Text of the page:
Ask an Eye Doctor and Get an Answer ASAP
Are you currently considering cataract surgery?
Have you consulted with a cataract surgery who implants multifocal lenses?
No. I have not. I wanted to learn as much as I could about what I can reasonably expect prior to discussing it with an eye surgeon And, I'm obviously hoping, post cataract surgery, to take my glasses and drive over them with my car. Several times.
From your glasses prescription, it appears you have only a very small amount of astigmatism.
That that amount, it may not be necessary to perform timbal relaxation incisions.
*With that amount, it may not be necessary to perform limbal relaxation incisions.
Well, that's good news. Do you have a particular multifocal lens implant type that, in your experience, is best suited for this type of correction?
i do not implant the lenses myself. Other colleagues have had great success with the ReStor lenses.
The Crystalens had a lot of potential, however, has not fully lived up to them.
This is exactly the kind of information I was looking for. Can you tell me what questions I should ask when seeing the eye surgeon?
The questions to ask is how much astigmatism do you have.
in your glasses, it is little but the surface of your eyes may have more astigmatism (i.e. corneal astigmatism).
with higher level of astigmatism, then you may need to have timbal relaxing incisions.
Laser refractive surgery may be more precise an a better option.
So, you should ask your surgeon if timbal relaxing incisions or laser would be better.
Ok. If the astigmitism is such that I would need laser refractive, is that still compatible with a multifocal lens implant?
Great! You've been a great help. I feel much more confidant in uderstanding what I can expect when I see the surgeon. However, one more question. With one eye more compromised than the other, how long is the wait to have the second less affected eye done?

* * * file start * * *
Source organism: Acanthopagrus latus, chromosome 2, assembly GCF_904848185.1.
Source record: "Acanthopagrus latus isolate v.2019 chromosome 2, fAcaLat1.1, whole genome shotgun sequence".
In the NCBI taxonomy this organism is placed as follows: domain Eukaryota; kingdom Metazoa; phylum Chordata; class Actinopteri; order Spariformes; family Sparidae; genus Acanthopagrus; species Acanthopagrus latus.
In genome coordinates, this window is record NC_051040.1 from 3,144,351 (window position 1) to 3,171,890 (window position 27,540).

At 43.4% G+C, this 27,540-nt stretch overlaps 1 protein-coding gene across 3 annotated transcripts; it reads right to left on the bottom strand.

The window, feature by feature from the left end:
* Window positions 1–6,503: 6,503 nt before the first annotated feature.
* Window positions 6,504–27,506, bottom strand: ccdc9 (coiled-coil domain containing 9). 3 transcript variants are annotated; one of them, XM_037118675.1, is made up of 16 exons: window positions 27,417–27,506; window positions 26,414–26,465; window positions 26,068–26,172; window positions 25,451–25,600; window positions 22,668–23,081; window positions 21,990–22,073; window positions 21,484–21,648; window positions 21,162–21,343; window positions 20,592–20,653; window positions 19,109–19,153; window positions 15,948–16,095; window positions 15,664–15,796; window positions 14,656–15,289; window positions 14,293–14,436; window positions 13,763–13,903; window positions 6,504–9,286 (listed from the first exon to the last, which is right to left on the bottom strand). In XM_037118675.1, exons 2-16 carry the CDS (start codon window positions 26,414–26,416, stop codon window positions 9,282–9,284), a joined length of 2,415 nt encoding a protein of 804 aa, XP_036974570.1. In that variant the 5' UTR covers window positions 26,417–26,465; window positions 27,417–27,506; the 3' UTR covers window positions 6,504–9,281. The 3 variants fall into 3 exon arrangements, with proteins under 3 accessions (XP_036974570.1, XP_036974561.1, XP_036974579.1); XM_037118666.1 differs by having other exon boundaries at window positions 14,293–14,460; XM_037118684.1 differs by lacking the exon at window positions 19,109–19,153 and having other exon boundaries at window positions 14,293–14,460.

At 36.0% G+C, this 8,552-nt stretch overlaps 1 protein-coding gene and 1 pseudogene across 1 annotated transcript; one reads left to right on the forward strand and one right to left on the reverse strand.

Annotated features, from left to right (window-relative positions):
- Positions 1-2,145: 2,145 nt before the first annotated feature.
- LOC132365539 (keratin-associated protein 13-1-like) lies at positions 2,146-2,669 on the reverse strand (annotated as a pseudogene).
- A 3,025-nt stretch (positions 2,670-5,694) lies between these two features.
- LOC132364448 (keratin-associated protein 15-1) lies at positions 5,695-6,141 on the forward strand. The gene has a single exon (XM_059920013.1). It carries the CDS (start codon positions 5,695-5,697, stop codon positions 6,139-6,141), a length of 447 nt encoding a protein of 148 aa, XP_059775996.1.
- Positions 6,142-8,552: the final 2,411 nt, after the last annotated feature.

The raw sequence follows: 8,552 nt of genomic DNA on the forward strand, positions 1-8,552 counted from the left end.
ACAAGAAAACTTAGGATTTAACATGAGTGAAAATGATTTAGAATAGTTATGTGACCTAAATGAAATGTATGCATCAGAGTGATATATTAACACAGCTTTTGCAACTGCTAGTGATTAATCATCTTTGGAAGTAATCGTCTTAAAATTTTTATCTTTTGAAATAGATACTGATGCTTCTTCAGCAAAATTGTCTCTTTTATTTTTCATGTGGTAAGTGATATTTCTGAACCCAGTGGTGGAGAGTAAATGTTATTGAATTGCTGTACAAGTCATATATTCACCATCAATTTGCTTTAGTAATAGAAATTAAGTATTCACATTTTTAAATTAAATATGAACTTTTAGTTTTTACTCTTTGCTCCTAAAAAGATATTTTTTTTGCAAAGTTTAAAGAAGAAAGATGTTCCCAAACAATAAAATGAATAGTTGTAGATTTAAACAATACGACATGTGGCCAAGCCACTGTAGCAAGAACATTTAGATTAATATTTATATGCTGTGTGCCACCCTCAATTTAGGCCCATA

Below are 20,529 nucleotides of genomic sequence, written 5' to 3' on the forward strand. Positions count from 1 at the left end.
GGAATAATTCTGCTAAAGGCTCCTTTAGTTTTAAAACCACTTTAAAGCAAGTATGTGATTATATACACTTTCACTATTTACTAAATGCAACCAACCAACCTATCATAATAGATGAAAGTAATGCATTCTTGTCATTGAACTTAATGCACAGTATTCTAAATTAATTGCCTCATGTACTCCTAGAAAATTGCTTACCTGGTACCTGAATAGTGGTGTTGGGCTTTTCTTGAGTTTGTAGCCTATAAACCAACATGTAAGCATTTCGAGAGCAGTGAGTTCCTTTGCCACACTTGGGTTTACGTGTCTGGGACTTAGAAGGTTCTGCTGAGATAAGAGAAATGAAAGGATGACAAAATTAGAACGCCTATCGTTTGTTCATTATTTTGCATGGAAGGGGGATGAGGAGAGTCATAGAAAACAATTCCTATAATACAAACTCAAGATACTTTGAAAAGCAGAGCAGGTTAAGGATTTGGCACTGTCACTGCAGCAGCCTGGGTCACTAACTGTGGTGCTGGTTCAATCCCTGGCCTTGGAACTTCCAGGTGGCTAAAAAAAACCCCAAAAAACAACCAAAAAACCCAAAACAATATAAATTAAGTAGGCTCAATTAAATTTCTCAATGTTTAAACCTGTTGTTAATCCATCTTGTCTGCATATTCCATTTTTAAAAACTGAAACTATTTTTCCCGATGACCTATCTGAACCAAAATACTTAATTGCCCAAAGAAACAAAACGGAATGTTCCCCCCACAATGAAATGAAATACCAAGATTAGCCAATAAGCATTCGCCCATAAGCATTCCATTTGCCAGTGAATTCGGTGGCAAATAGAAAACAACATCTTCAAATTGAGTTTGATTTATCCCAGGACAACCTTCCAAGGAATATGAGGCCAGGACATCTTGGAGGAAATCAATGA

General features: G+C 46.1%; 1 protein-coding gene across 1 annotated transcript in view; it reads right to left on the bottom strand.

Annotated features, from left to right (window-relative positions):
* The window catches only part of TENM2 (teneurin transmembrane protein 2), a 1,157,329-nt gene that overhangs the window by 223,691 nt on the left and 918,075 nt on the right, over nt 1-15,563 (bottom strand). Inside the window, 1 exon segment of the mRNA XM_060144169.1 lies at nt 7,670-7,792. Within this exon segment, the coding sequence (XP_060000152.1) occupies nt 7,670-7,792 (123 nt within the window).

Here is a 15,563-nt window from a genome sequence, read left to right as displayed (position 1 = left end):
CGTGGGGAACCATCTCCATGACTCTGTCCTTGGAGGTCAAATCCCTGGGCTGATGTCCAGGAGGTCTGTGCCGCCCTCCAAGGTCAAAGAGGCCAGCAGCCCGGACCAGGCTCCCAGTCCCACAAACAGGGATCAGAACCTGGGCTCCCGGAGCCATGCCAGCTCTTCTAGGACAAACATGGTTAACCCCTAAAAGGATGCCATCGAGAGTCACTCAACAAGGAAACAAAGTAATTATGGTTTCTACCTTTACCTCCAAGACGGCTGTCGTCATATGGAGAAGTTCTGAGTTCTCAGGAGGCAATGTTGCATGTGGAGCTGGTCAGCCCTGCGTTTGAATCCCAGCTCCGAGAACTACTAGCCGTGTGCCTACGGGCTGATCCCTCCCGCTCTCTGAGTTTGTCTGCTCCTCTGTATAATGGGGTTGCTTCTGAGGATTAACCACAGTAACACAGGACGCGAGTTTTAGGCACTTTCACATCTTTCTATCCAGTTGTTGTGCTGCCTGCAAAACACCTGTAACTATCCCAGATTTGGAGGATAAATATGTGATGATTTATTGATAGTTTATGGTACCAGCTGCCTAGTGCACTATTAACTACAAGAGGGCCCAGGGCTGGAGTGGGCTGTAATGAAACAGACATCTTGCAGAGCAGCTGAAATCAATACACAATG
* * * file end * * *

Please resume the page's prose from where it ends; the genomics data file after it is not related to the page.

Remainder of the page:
Unfortunately, that is a more difficult question.
Many surgeons are hesitant to operate on 20/20 eyes.
If you have the left eye done, but the left eye is still 20/20, you may have to wait until the left eye worsens.
You can choose to have surgery on the left eye done earlier than intended in the right eye results are what you expected.
I didnt understand that. The left eye is 20-30. Right eye Ok.
Sorry, i switched the eyes.
If you operate on the left eye, and the right is still good (i.e. 20/20), then you may have to wait until it worsens.
Then esentially I would be walking around able to read without glasses from the corrected eye and not from the uncorrected eye. Awkward! So, you mean that I could choose to have surgery done on the right eye earlier if the left eye results are what I expected? It seems my choices are to put this off as long as possible or battle my health insurance company to pay for the less problematic eye. I understand that health insurance doesn't cover lens upgrades or refactive surgery. I'm prepared to pay, but it would be nice to have at least some of the basic surgery cost covered. I'm not keen on having one eye uncorrected and the other corrected either.
That is correct, medicare and insurance companies do not pay of the lens upgrade.
Insurance does not pay for surgery on 20/20 eyes either.
Well, Just knowing what my options are is a very good thing. I'm in the process of choosing a surgeon and will certainly be informed about what to expect. You've been extremely helpful. In case you're wondering, at this moment I'm thinking I need to wait as long as I possibly can. Also I will go for eliminating the need to wear glasses, no matter the cost. I'm going to accept you answer now and I will certainly leave good feedback and a tip. You've earned both.